Respect is earned from the originator who followed the plan and allowed you to manage them to success. Varying your approach as a manager, however, before the completion of 90 days, will send the wrong signal to the originator. Consistency breeds success. Changing course too frequently leads to uncertainty and less fruitful results.

Reaching millennials

The future growth of the mortgage industry and our economy will be fueled by millennials. As a manager, understanding what can motivate them — and coaching them to achieve the success you and your company need — is our biggest challenge in today’s mortgage workplace.

The primary differentiators that distinguish many millennials from a typical veteran originator are technology and motivation. Many millennials approach their jobs from a different point of view than the veteran originator does and, more importantly, see the world in a different way than the many of the originators who fought through the market turmoil in the aftermath of the Great Recession, from roughly 2008 through 2012.

The technology in our industry today, and the utilization of it to a high degree of proficiency, can be an asset in today’s mortgage market. Relying on it too much, however, leads to a dangerous perception of how to develop a relationship with Realtor or builder partners.

Some millennials feel that technology alone should be sufficient to get the job done and rely on it nearly exclusively for marketing and customer-relationship management. They feel visiting or seeing someone in person is truly not that necessary. That leads to them being deficient in one-on-one sales-oriented skills. In addition, they become very dependent on price as the primary factor that will yield them a customer, which is a strategy fraught with peril.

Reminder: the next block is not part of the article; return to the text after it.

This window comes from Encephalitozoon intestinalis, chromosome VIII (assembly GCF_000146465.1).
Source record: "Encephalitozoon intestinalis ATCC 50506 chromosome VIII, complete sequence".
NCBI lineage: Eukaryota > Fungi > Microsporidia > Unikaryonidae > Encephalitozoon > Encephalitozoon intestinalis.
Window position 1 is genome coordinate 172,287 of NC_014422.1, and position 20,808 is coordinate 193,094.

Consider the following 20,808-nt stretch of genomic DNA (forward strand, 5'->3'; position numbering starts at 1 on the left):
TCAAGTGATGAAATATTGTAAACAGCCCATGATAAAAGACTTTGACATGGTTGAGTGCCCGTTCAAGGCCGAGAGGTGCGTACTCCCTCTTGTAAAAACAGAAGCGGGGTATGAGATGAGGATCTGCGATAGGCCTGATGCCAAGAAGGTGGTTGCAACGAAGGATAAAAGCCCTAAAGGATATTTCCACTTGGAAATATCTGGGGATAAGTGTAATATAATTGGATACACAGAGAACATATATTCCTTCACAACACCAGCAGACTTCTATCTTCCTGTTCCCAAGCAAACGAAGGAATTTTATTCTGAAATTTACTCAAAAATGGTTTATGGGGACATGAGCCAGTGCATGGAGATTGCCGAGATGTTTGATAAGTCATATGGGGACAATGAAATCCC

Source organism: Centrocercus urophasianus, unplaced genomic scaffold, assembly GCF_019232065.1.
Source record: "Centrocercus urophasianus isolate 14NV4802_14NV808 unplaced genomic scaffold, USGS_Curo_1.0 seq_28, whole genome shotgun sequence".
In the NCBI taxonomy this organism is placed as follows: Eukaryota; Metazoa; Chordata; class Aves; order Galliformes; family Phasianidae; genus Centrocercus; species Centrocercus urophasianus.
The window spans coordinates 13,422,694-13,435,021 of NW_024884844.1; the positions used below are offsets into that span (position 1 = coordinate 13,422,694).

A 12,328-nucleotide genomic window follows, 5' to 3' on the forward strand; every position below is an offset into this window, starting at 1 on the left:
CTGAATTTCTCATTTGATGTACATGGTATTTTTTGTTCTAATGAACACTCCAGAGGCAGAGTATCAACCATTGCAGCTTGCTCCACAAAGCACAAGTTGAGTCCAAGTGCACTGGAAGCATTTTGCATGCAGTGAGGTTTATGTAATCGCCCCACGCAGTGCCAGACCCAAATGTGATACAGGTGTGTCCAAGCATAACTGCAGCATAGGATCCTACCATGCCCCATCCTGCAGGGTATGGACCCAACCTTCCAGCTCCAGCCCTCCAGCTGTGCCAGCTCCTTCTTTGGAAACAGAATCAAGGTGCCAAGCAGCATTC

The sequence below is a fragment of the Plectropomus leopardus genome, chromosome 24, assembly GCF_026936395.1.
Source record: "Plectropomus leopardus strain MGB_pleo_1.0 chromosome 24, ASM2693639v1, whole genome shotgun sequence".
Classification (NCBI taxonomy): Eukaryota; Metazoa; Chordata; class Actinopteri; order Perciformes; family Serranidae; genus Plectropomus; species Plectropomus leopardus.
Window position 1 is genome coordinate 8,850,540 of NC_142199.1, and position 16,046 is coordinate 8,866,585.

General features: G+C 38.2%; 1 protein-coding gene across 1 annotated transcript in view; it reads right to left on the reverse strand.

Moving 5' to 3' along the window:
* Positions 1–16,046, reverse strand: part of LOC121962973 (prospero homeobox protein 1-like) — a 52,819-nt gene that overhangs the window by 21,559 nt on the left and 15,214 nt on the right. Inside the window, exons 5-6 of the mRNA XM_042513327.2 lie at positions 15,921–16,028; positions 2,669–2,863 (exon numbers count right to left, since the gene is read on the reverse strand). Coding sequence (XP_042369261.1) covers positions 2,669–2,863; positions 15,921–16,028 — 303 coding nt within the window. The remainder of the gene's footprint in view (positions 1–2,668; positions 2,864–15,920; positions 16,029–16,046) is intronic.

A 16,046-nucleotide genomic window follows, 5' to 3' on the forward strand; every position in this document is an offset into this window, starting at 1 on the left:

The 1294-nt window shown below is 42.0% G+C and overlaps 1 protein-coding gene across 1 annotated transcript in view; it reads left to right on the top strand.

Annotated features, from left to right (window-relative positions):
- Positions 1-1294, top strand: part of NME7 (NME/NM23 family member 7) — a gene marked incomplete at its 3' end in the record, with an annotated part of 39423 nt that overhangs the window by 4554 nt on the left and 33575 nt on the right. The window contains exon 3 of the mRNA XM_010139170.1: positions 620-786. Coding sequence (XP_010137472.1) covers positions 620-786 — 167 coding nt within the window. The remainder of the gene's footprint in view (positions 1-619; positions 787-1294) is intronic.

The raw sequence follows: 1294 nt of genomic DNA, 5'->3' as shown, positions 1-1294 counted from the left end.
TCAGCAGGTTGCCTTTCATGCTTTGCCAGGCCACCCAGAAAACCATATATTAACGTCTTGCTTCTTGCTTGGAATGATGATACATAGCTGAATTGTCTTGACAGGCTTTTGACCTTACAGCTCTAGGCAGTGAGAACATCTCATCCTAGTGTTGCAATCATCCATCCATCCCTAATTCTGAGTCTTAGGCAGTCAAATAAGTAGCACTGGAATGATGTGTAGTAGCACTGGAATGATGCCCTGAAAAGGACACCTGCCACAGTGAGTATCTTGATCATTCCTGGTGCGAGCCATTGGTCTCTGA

Many millennials are comfortable making decisions in their personal lives by relying on feedback from the internet and technology-enabled systems, which can promote a commodity thought process, but a business relationship is not a commodity. As they evolve and grow to understand that price is not the only item they should be emphasizing — and learn the real value of cultivating personal relationships with referral partners and borrowers — many of these millennial originators will develop into the superstars you are hoping for, however.

Addressing challenges

The ultimate challenge for managing many millennials in the workforce is not only a matter of augmenting their sales approach, but also addressing their motivation. Many millennials march to the beat of a different drummer when it comes to their perceptions of success and are motivated by workplace factors beyond money or career advancement. 

So how do you motivate someone who has a broader expectation from a job than getting the next paycheck or promotion? One strategy that can work is to appeal to their desire to compete against each other, not for money — which will be the outcome for you and them, if they succeed — but for recognition among their peer group and the larger company.

Establishing recognition programs and setting up workplace contests can go a long way in tapping into that competitive spirit and boosting productivity and employee engagement in the process. Pairing a veteran originator with a new millennial originator also can help establish good habits for both and make work about more than just the paycheck.

In today’s lending world, you cannot manage everyone the same way. The mortgage originator could be a veteran or a novice, and each one needs a different management touch to drive them toward their full potential. As a manager, you have chosen this and should relish the challenge to get the most out of your team. Being respectful of individual differences and, as importantly, leading by example are critical to a team’s success.

•  •  •

Never lose sight of the fact that a good manager’s goal is to lead people to success, not failure, and you have a chance to impact that outcome every day. There is an adage that can help you start to realize the magnitude of what you, as a manager, have to put into place: “A quality manager fosters innovation and embraces change.” Live by that motto, and do not be afraid to mix up your current pattern of management and try out new, innovative ideas to help your team achieve their definition of success in the future.